Cleo always loved outdoors. She was an indoor kitty, but would meow at us to be let out. Most of the time, I would let her go. Though I was scared she wouldn't come back, she always did. I think she just looked around, ate some grass and came back. Smart kitty. But in the last few months, I was too scared to let her go out without keeping an eye on her. She only asked a few times to go out anyway. I think she was too sick.
This past Sunday, my husband stayed home from church to deal with the weekend flooding in our basement from all the rain. He left the glass sliding doors open for the dogs to go out so he could work on the basement, never thinking that Cleo would go out. She spent most of her time sleeping in the other room. She had been acting strange all week and truth be told, we actually considered putting her down. We wanted to wait to see if she seemed to be in any distress. She had acted so strange when the rain came, putting herself underneath a leaking window, letting the rain hit her in the back. It was odd for a cat who always hated water.
By afternoon, we were home from church and lunch was cleaned up. I asked my husband if he'd seen Cleo. He said he hadn't. We looked around the house and couldn't find her. He told me then that he had left the door open and we figured she might have slipped out. I went outside and called her. Nothing. We waited. We thought for sure she'd show up. By nightfall, still nothing. In the morning, we started to wonder if she was in trouble. I had heard that cats wonder off to die, but I couldn't imagine that would happen to us, to Cleo. But as the days went on and we had one night in the 40's, I started to realize she wasn't coming back. We looked every where, all through our yard, in the woods, on the next street. We told neighbors about her in case they saw her. Nothing.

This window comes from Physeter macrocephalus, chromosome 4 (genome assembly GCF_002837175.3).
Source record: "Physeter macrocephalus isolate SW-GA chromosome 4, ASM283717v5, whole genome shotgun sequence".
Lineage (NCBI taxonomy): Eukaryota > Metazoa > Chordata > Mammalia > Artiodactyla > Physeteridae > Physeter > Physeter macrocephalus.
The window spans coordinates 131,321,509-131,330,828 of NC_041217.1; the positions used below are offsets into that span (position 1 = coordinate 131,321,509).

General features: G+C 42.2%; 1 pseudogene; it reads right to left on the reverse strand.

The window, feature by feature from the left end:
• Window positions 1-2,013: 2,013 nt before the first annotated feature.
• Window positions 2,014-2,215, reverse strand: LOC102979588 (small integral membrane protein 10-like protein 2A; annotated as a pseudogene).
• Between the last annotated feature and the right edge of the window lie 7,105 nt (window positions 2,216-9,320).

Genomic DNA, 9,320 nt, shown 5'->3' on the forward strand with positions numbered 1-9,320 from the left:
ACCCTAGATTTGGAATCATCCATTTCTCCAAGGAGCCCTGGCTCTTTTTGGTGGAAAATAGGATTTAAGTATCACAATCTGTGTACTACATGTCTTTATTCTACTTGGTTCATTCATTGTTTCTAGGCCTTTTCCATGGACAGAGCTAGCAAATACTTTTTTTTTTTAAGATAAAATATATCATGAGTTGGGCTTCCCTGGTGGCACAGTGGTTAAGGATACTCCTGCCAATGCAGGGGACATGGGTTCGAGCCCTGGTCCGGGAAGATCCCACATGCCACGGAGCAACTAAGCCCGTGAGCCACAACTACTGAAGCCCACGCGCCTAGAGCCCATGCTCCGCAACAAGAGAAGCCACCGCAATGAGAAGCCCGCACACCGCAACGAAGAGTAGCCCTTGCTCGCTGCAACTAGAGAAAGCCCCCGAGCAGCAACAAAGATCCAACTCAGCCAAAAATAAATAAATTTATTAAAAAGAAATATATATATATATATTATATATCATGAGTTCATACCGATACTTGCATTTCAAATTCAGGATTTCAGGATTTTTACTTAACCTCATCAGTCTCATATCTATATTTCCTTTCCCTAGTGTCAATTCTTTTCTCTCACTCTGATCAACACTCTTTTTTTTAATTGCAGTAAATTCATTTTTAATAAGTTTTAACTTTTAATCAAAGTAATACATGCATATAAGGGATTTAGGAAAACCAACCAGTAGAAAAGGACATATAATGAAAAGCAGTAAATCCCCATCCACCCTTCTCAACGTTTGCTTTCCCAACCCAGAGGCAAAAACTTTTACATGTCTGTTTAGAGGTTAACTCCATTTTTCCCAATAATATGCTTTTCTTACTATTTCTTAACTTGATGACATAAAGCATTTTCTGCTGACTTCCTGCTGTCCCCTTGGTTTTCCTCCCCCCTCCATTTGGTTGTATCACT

She's gone. I can feel it in my bones. She would never do this normally. And she was too sick to go far. She is a smart kitty and knows how to come home. We've called her and the dogs have been barking, so she would hear us and know to come home. I can't stand the thought of her laying out there, by herself, dead. I could use the closure of a least having a body to mourn over. But knowing my smart kitty, she hid herself well in a small cozy place to rest her bones.
I think it's time to let go. Cleo, my wonderful baby kitty, rest well. We will always love you. I'll be seeing you in Heaven someday, where I know you've already taken over as queen of the animals. My smart kitty.
"Of all God's creatures, there is only one that cannot be made slave of the lash. That one is the cat. If man could be crossed with the cat, it would improve the man, but it would deteriorate the cat."